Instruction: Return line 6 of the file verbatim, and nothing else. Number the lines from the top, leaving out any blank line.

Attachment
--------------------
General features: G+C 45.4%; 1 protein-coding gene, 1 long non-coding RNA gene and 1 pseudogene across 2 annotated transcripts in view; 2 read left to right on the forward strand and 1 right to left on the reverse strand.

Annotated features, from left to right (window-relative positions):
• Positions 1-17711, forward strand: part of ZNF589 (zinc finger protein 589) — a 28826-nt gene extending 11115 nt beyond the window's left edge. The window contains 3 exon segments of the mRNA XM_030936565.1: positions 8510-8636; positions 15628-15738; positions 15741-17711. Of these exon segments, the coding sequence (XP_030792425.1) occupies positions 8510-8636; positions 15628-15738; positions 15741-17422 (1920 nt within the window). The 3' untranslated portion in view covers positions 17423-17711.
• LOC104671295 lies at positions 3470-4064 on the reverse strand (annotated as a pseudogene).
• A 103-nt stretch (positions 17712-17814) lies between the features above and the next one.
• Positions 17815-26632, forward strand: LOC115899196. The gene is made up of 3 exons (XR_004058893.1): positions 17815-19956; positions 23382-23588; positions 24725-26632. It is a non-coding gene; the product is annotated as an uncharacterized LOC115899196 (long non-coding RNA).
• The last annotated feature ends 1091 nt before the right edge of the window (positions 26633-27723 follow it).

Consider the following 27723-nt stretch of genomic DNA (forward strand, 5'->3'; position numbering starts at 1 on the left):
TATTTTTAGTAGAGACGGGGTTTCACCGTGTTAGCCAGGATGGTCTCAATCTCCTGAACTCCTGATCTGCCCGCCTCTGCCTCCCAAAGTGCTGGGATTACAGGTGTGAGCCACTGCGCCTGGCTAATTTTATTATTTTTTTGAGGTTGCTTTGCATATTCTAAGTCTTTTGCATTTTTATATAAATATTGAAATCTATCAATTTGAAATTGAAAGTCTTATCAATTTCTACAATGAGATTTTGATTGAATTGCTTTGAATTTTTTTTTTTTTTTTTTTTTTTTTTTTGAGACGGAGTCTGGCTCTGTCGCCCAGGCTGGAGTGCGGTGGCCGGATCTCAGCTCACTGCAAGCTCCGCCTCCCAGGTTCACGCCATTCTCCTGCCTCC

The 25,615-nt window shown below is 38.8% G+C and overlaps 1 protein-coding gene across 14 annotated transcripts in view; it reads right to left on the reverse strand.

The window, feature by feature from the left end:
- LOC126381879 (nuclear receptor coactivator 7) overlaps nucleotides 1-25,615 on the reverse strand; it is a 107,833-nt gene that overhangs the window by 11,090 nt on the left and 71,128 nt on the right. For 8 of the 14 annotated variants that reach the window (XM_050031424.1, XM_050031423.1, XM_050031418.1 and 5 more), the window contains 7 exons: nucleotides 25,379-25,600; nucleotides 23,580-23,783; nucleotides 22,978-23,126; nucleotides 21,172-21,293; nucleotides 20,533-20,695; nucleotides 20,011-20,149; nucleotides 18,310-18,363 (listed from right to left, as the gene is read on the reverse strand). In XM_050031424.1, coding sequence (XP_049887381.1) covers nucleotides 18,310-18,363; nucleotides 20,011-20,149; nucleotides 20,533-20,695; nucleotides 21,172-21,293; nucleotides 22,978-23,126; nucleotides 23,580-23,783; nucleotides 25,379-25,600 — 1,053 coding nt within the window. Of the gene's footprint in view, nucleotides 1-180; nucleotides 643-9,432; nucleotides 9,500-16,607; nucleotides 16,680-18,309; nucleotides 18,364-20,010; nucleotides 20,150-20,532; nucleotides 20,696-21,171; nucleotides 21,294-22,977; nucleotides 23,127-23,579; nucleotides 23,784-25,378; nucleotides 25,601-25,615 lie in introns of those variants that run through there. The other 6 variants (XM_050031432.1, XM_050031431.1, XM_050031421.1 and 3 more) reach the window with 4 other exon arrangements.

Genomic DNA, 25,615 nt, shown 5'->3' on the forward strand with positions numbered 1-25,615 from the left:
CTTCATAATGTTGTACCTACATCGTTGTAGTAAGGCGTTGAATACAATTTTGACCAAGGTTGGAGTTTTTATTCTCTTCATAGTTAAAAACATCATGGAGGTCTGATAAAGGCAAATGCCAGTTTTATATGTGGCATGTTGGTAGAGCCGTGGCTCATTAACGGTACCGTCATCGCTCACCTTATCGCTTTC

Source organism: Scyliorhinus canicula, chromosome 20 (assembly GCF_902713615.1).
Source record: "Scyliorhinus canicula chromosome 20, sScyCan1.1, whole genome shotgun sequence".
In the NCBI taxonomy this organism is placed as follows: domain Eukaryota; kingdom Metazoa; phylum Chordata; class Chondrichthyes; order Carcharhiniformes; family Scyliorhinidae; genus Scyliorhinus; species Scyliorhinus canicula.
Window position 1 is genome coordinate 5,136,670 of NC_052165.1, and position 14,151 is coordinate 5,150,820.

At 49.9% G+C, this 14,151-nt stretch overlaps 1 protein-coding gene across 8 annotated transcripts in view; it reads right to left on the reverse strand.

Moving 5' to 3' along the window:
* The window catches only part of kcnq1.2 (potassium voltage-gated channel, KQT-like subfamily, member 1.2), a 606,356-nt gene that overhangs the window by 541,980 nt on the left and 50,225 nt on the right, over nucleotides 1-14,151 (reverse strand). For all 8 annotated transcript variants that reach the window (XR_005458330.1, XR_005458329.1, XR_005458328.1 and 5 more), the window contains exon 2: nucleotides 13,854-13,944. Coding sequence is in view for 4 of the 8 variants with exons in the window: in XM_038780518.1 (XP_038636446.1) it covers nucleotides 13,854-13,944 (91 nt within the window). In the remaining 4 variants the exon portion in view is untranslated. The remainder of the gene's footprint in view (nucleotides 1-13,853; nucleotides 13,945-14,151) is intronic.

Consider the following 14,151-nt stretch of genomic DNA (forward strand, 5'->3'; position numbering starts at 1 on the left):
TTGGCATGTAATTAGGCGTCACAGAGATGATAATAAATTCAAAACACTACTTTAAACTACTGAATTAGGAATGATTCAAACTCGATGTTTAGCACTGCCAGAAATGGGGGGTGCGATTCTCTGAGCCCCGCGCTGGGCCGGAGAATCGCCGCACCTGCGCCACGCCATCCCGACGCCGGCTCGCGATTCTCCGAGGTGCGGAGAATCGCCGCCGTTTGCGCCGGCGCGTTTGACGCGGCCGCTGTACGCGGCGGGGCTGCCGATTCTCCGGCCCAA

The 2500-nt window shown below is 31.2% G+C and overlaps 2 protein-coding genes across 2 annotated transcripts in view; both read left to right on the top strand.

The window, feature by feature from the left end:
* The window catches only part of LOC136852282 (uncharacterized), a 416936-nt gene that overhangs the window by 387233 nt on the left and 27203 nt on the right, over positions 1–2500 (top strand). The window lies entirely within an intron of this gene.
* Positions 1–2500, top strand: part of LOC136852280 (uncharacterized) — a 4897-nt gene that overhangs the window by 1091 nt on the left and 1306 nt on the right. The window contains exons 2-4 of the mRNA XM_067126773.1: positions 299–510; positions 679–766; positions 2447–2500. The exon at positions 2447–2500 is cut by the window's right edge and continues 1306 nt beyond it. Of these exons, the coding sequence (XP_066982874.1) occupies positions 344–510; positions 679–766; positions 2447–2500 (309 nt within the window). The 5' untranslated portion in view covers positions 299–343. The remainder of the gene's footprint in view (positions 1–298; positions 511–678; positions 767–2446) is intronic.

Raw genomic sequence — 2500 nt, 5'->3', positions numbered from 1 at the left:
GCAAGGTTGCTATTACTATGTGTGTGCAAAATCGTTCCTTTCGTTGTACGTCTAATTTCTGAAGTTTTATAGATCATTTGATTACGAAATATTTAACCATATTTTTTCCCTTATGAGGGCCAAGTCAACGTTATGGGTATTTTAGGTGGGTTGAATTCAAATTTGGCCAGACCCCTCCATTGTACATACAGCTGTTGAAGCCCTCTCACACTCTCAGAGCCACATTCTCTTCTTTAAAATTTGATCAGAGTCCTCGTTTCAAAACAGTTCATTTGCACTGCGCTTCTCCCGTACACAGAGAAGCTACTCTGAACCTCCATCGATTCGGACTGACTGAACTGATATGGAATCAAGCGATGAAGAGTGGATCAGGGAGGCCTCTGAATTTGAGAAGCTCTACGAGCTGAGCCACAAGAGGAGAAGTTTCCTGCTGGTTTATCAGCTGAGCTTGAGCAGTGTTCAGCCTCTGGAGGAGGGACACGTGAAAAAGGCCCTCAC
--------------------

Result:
• Positions 17815-26632, forward strand: LOC115899196. The gene is made up of 3 exons (XR_004058893.1): positions 17815-19956; positions 23382-23588; positions 24725-26632. It is a non-coding gene; the product is annotated as an uncharacterized LOC115899196 (long non-coding RNA).